of the future. It has most of the features developers need.

I don’t see a way to submit bugs.
I don’t see forums.
I don’t see mailing lists.
I don’t see a way to broadcast announcements.
I don’t see download stats.
I don’t see a way to monitor what new Ruby projects have been created.
I don’t see a way to logically group different, but related, libraries
together.
I don’t see a way to attach external documents.
I don’t see a way to track all of the bugs and feature requests I’ve
submitted on other projects.
I don’t see a place to paste code snippets.

Github, an example of the future? The future isn’t all it’s cracked up
to be apparently.

Dan


#19

On Wed, Jan 7, 2009 at 11:12 AM, Daniel B. removed_email_address@domain.invalid
wrote:

rubyforge2.org an alias for rubyforge.org.
I think this is a terrible idea. The last thing we need is further
division in the community about where projects live. Don’t get me
wrong, I think the spirit is right, but doing it in this manner
makes me uncomfortable.

It would be far better IMO to build a new RubyForge from the ground
up, and when it’s reasonably feature-complete and the community
agrees, migrate over and shut the GForge instance down.

I don’t think there’s any hope of “migrating” projects from the
current system to Redmine, though. Perhaps as a paid service, but
while tickets might be easy, mailing list archives and wiki
information would be especially difficult. Maybe I’m wrong, though.

I don’t necessarily agree that Redmine is the right solution to this
problem, but I believe that any replacement needs to be relatively
transparent… which means everything that’s on RubyForge now needs to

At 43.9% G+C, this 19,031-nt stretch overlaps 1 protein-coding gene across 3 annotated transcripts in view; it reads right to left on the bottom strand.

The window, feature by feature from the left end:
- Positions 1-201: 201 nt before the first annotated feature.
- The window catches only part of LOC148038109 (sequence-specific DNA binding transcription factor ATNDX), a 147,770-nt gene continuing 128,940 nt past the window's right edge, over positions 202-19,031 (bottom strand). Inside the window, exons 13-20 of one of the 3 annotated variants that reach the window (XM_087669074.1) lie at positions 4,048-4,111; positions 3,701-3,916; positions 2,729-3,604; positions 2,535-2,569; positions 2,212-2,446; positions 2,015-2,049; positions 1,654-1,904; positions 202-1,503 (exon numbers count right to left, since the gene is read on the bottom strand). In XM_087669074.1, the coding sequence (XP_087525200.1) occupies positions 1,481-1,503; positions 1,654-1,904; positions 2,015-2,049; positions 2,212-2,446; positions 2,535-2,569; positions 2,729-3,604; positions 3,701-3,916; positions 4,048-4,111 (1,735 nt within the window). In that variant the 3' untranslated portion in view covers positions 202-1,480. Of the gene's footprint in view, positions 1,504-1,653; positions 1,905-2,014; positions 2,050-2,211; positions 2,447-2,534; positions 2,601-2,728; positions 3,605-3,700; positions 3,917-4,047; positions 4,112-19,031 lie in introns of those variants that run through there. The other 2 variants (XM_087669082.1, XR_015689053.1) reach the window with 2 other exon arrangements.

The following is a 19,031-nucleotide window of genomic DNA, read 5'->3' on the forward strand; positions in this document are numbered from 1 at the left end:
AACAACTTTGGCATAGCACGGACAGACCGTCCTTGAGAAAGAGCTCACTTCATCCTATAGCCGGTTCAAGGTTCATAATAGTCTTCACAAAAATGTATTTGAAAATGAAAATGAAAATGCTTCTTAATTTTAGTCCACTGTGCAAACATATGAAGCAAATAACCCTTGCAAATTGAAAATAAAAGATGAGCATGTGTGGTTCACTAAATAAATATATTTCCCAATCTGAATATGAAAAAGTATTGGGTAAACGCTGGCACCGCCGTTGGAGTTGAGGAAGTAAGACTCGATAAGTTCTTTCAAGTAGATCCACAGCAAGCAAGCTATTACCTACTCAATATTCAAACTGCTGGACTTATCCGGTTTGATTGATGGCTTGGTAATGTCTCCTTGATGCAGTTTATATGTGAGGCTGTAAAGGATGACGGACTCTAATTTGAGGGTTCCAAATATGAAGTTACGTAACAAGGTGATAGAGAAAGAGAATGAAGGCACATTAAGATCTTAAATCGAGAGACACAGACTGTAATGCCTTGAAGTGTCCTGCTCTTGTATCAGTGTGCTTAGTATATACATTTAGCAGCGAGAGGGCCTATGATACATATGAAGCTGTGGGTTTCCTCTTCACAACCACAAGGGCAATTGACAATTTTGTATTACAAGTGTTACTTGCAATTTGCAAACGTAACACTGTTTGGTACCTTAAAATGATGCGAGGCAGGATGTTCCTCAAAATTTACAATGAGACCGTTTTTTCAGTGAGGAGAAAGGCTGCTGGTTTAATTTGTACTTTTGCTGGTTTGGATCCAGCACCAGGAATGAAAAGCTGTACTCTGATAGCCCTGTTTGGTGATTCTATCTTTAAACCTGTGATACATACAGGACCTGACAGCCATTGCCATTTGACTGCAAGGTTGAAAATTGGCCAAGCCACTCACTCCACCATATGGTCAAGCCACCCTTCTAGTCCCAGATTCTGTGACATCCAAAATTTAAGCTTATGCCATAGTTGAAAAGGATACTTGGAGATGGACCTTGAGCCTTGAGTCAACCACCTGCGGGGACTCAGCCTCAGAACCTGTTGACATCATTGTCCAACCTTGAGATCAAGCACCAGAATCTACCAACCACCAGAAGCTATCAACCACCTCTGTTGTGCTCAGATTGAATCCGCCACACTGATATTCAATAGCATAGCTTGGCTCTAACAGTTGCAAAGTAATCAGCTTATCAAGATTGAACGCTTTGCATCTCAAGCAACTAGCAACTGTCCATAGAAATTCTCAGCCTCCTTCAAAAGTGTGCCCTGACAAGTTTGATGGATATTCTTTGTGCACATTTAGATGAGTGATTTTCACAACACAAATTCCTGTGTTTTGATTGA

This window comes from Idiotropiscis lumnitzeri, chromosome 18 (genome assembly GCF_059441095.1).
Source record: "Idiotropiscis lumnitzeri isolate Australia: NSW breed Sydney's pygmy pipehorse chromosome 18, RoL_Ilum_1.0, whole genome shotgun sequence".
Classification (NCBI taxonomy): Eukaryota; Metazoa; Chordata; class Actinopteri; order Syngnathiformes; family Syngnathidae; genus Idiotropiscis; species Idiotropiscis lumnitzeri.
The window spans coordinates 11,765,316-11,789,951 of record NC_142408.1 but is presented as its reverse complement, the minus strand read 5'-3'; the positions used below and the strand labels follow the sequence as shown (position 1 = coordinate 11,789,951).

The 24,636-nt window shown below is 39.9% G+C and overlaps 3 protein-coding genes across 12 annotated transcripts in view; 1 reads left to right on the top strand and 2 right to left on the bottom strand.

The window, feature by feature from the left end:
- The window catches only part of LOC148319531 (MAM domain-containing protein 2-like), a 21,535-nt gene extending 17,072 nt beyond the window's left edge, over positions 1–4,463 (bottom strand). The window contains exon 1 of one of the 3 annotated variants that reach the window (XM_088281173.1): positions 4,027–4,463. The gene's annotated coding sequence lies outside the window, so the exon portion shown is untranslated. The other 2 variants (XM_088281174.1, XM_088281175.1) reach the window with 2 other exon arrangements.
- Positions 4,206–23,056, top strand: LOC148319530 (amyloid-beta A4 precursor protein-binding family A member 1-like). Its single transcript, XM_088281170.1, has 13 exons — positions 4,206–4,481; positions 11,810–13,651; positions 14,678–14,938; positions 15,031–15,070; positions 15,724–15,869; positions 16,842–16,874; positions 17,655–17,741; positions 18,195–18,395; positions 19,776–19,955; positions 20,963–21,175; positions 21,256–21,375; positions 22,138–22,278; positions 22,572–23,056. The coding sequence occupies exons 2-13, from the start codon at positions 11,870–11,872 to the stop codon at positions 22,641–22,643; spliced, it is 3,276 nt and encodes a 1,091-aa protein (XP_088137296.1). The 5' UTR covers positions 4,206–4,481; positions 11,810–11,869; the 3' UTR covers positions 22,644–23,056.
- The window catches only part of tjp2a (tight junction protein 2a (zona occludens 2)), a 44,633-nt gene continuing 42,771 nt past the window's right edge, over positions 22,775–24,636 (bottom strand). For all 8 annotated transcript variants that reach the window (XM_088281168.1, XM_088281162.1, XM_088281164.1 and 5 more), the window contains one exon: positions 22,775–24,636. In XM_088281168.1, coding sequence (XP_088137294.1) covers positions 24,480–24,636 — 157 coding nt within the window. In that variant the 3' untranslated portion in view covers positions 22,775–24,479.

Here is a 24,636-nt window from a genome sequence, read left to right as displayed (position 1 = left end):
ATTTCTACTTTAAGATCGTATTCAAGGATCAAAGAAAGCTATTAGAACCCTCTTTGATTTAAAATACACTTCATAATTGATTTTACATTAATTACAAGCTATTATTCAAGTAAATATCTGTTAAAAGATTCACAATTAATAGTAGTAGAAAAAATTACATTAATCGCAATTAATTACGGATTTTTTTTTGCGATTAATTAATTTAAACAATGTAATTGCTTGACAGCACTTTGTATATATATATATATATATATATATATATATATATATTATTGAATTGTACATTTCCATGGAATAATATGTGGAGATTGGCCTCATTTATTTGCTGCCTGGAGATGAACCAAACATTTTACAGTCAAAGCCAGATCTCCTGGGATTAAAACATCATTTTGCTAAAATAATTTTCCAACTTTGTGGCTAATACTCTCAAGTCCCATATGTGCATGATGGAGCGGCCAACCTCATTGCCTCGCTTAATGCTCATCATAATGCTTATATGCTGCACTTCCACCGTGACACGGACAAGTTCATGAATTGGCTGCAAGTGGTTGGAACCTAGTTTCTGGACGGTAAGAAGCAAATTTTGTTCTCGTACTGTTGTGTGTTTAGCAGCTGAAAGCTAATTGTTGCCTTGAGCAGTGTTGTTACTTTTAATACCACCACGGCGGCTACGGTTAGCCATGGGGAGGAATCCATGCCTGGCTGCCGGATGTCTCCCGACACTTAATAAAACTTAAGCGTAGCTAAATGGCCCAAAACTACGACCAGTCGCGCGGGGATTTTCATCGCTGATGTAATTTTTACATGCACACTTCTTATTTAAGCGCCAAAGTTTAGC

be migrated.

Ben


#20

On Wed, Jan 7, 2009 at 1:10 PM, Trans removed_email_address@domain.invalid wrote:

To me GForge seems very dated. I think GitHub is much better example
of the future. It has most of the features developers need.

I think that GitHub demonstrates many aspects of the model that
RubyForge should head down. I don’t agree that it’s The Future or
should be considered as a potential replacement for RubyForge. For
just one thing, it enforces too much on the user… I like git and use
GitHub, but I also like and use Subversion and have projects that I
don’t want to convert.

In fact, except for mailing lists I’m not sure one actually needs
anything else. Some of Rubyforge’s features are never used such a
Surveys.

Are you sure, though? I have no idea if people use them or not… maybe
nobody does, or the people who do don’t care if they’re removed. The
point I’m trying to make, though, is that it’s better to ask than to
just remove a feature that is assumed to not be in use.

The news feature always seemed a bit redundant to me too, why not just
have a ruby-announce mailing list?

Agreed, and not just because it’s a pain to deal with the news, heh.

And some features can be handled differently, like ticket tracking can
be done with Ditz instead of using a web-based app.

Gross. I don’t want my release system’s bug tracker dropping turds in
my repo. No thanks. Sure, it’s possible, but it’s not a good user
experience for anyone except people who already use it and think it’s
cool.

Hek, maybe the GitHub people would be willing to brand a version of
their software for an oss only RubyHub? It might be a good way for
them to drive more proprietary business to their main site and it
would rock (IMHO) for the Ruby community.

I don’t think anyone wins here. Ruby people can just use GitHub as they
already are.

Ben